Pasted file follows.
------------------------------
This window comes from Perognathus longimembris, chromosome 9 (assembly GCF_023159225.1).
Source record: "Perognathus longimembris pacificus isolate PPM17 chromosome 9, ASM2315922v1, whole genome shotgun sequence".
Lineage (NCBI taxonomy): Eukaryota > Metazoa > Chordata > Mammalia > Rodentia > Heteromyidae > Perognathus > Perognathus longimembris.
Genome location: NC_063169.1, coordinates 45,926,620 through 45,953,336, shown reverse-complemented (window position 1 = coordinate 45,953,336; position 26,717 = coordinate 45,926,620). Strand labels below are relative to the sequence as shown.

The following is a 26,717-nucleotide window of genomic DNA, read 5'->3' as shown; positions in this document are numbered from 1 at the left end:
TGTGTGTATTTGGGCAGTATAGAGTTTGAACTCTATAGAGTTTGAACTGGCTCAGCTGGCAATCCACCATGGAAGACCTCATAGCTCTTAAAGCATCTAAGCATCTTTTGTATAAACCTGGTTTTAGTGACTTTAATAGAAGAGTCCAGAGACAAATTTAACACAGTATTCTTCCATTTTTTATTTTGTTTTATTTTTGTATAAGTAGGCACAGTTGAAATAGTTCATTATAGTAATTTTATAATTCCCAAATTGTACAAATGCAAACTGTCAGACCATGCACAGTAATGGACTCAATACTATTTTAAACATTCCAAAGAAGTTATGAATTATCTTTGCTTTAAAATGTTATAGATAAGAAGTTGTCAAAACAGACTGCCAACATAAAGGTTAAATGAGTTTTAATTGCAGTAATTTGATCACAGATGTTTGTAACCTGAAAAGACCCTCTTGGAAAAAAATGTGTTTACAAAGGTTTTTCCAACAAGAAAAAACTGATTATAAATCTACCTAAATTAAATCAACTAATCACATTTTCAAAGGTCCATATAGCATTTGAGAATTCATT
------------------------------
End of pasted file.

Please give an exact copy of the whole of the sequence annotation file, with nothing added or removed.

This window comes from Perognathus longimembris, chromosome 9 (assembly GCF_023159225.1).
Source record: "Perognathus longimembris pacificus isolate PPM17 chromosome 9, ASM2315922v1, whole genome shotgun sequence".
Lineage (NCBI taxonomy): Eukaryota > Metazoa > Chordata > Mammalia > Rodentia > Heteromyidae > Perognathus > Perognathus longimembris.
Genome location: NC_063169.1, coordinates 45,926,620 through 45,953,336, shown reverse-complemented (window position 1 = coordinate 45,953,336; position 26,717 = coordinate 45,926,620). Strand labels below are relative to the sequence as shown.

The following is a 26,717-nucleotide window of genomic DNA, read 5'->3' as shown; positions in this document are numbered from 1 at the left end:
TGTGTGTATTTGGGCAGTATAGAGTTTGAACTCTATAGAGTTTGAACTGGCTCAGCTGGCAATCCACCATGGAAGACCTCATAGCTCTTAAAGCATCTAAGCATCTTTTGTATAAACCTGGTTTTAGTGACTTTAATAGAAGAGTCCAGAGACAAATTTAACACAGTATTCTTCCATTTTTTATTTTGTTTTATTTTTGTATAAGTAGGCACAGTTGAAATAGTTCATTATAGTAATTTTATAATTCCCAAATTGTACAAATGCAAACTGTCAGACCATGCACAGTAATGGACTCAATACTATTTTAAACATTCCAAAGAAGTTATGAATTATCTTTGCTTTAAAATGTTATAGATAAGAAGTTGTCAAAACAGACTGCCAACATAAAGGTTAAATGAGTTTTAATTGCAGTAATTTGATCACAGATGTTTGTAACCTGAAAAGACCCTCTTGGAAAAAAATGTGTTTACAAAGGTTTTTCCAACAAGAAAAAACTGATTATAAATCTACCTAAATTAAATCAACTAATCACATTTTCAAAGGTCCATATAGCATTTGAGAATTCATT